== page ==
Academic publishers often have contracts that transfer full copyright to the publisher and limit the author's rights to use the published work in the future. By selecting open access journals or through negotiation and the use of an appropriate addendum for traditional publishing contracts, authors can avoid the problems that accompany full transfer of copyright to publishers and increase the accessibility of their work and, in turn, the visibility of their scholarly profile. The resources below provide information about copyright and author rights issues and can help in contract negotiations.
The SHERPA/RoMEO database provides information about publisher copyright and self-archiving policies. The database uses a color coded system for archival rights; the Association of College & Research Libraries (ACRL) recommends choosing journals classified as green or blue, then researching any additional restrictions that the journal may impose.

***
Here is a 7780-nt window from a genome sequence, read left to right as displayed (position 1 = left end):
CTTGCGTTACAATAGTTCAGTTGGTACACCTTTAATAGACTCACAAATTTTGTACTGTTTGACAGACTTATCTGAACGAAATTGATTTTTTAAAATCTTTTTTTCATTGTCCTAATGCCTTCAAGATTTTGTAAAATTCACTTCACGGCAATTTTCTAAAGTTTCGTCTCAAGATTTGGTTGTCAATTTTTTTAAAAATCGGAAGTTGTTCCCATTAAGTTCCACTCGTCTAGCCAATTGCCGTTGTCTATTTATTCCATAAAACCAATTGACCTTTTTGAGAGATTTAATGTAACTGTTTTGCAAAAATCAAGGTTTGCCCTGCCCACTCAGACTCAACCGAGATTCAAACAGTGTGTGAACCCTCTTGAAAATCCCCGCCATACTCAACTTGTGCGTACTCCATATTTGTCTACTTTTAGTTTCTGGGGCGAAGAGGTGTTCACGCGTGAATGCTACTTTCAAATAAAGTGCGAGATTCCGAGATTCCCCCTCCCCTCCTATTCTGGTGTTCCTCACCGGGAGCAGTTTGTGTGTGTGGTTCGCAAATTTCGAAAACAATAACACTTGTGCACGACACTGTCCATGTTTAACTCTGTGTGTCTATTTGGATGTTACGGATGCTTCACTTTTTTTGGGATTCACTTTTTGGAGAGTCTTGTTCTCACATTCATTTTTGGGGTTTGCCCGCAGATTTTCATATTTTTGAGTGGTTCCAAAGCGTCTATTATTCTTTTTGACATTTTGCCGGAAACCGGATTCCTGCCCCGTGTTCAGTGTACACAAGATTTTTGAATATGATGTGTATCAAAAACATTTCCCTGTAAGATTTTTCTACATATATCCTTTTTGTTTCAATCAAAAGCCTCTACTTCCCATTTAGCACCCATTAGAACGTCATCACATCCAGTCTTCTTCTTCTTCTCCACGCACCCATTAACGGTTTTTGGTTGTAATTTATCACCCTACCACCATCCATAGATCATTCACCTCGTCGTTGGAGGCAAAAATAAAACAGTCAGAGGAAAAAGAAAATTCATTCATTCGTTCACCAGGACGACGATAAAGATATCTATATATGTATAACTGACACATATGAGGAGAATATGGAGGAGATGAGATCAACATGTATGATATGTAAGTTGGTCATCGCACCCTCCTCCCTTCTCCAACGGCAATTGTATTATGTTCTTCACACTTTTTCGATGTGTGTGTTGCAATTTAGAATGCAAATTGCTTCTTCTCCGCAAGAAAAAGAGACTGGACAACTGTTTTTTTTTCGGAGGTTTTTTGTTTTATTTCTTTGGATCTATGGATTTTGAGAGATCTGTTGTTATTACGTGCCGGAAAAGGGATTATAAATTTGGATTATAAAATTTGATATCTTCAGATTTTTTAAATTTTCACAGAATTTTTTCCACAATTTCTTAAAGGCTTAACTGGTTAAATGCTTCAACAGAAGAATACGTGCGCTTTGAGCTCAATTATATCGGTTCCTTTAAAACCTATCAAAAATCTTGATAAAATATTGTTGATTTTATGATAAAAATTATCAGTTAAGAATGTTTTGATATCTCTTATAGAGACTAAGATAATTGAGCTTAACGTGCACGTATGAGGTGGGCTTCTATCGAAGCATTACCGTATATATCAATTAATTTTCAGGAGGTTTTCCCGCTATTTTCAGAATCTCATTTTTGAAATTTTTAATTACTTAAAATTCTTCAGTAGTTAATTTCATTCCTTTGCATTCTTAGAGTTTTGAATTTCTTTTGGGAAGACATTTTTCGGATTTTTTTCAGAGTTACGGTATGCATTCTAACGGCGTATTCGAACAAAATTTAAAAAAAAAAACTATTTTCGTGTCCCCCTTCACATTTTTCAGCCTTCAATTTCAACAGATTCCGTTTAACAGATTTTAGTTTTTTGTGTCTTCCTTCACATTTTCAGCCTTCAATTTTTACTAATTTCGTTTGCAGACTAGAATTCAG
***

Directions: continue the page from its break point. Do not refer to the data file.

This website provides an overview of author rights and why they matter, as well as an addendum that you can attach to publisher contracts to limit copyright transfer.
This site provides information and resources pertaining to copyright, fair use, publication contracts, open access, rights reversion, and termination of transfer.
Author's Rights, Tout de Suite (by Charles W. Bailey Jr.)
This article provides a brief, but comprehensive overview of author rights, copyright, creative commons licenses, and descriptions of various addenda types.
Provides an overview of copyright and copyright options for authors, as well as a sample copyright agreement.
This Creative Commons tool allows you to choose between four addenda types to generate a PDF of a copyright addendum that can be attached to publisher agreements.
This link provides a customizable copyright addendum that can be downloaded or completed online.